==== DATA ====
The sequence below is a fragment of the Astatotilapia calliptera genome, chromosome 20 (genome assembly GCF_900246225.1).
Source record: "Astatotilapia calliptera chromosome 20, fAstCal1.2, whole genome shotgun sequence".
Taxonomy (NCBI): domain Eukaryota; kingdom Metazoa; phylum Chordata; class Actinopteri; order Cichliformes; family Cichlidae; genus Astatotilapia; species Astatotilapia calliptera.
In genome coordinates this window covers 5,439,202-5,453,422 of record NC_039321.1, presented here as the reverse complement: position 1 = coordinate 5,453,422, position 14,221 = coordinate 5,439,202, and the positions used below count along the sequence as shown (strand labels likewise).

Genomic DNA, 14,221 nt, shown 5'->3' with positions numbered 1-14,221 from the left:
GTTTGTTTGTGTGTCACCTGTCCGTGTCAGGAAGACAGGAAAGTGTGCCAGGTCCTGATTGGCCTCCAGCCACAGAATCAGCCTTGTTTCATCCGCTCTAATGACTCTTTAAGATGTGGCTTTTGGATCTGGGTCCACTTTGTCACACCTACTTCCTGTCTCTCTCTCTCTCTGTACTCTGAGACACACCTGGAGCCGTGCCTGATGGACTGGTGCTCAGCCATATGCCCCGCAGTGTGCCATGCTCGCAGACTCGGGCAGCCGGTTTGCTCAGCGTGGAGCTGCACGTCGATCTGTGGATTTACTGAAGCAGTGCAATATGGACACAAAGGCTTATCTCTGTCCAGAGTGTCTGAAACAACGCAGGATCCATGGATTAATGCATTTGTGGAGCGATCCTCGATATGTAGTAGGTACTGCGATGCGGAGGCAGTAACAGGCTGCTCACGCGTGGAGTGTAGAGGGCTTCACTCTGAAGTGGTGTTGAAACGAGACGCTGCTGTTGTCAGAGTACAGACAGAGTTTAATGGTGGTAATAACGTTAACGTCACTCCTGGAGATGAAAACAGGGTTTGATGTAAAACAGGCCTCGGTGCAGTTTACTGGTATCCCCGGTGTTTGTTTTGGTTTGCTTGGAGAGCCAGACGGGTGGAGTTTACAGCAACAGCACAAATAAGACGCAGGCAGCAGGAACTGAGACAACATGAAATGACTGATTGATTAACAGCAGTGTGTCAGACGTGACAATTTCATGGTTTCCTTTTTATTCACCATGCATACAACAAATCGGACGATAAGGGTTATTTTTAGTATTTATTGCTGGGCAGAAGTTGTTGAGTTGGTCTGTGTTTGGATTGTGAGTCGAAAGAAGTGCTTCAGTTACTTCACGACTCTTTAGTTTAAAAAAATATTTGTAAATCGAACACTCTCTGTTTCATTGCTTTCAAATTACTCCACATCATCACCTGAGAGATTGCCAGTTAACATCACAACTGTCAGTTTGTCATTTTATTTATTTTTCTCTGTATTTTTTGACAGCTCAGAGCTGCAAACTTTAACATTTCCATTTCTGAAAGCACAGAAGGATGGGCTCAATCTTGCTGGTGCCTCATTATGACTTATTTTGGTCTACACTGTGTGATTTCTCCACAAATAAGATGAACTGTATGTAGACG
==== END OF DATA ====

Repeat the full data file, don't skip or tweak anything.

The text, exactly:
The sequence below is a fragment of the Astatotilapia calliptera genome, chromosome 20 (genome assembly GCF_900246225.1).
Source record: "Astatotilapia calliptera chromosome 20, fAstCal1.2, whole genome shotgun sequence".
Taxonomy (NCBI): domain Eukaryota; kingdom Metazoa; phylum Chordata; class Actinopteri; order Cichliformes; family Cichlidae; genus Astatotilapia; species Astatotilapia calliptera.
In genome coordinates this window covers 5,439,202-5,453,422 of record NC_039321.1, presented here as the reverse complement: position 1 = coordinate 5,453,422, position 14,221 = coordinate 5,439,202, and the positions used below count along the sequence as shown (strand labels likewise).

Genomic DNA, 14,221 nt, shown 5'->3' with positions numbered 1-14,221 from the left:
GTTTGTTTGTGTGTCACCTGTCCGTGTCAGGAAGACAGGAAAGTGTGCCAGGTCCTGATTGGCCTCCAGCCACAGAATCAGCCTTGTTTCATCCGCTCTAATGACTCTTTAAGATGTGGCTTTTGGATCTGGGTCCACTTTGTCACACCTACTTCCTGTCTCTCTCTCTCTCTGTACTCTGAGACACACCTGGAGCCGTGCCTGATGGACTGGTGCTCAGCCATATGCCCCGCAGTGTGCCATGCTCGCAGACTCGGGCAGCCGGTTTGCTCAGCGTGGAGCTGCACGTCGATCTGTGGATTTACTGAAGCAGTGCAATATGGACACAAAGGCTTATCTCTGTCCAGAGTGTCTGAAACAACGCAGGATCCATGGATTAATGCATTTGTGGAGCGATCCTCGATATGTAGTAGGTACTGCGATGCGGAGGCAGTAACAGGCTGCTCACGCGTGGAGTGTAGAGGGCTTCACTCTGAAGTGGTGTTGAAACGAGACGCTGCTGTTGTCAGAGTACAGACAGAGTTTAATGGTGGTAATAACGTTAACGTCACTCCTGGAGATGAAAACAGGGTTTGATGTAAAACAGGCCTCGGTGCAGTTTACTGGTATCCCCGGTGTTTGTTTTGGTTTGCTTGGAGAGCCAGACGGGTGGAGTTTACAGCAACAGCACAAATAAGACGCAGGCAGCAGGAACTGAGACAACATGAAATGACTGATTGATTAACAGCAGTGTGTCAGACGTGACAATTTCATGGTTTCCTTTTTATTCACCATGCATACAACAAATCGGACGATAAGGGTTATTTTTAGTATTTATTGCTGGGCAGAAGTTGTTGAGTTGGTCTGTGTTTGGATTGTGAGTCGAAAGAAGTGCTTCAGTTACTTCACGACTCTTTAGTTTAAAAAAATATTTGTAAATCGAACACTCTCTGTTTCATTGCTTTCAAATTACTCCACATCATCACCTGAGAGATTGCCAGTTAACATCACAACTGTCAGTTTGTCATTTTATTTATTTTTCTCTGTATTTTTTGACAGCTCAGAGCTGCAAACTTTAACATTTCCATTTCTGAAAGCACAGAAGGATGGGCTCAATCTTGCTGGTGCCTCATTATGACTTATTTTGGTCTACACTGTGTGATTTCTCCACAAATAAGATGAACTGTATGTAGACG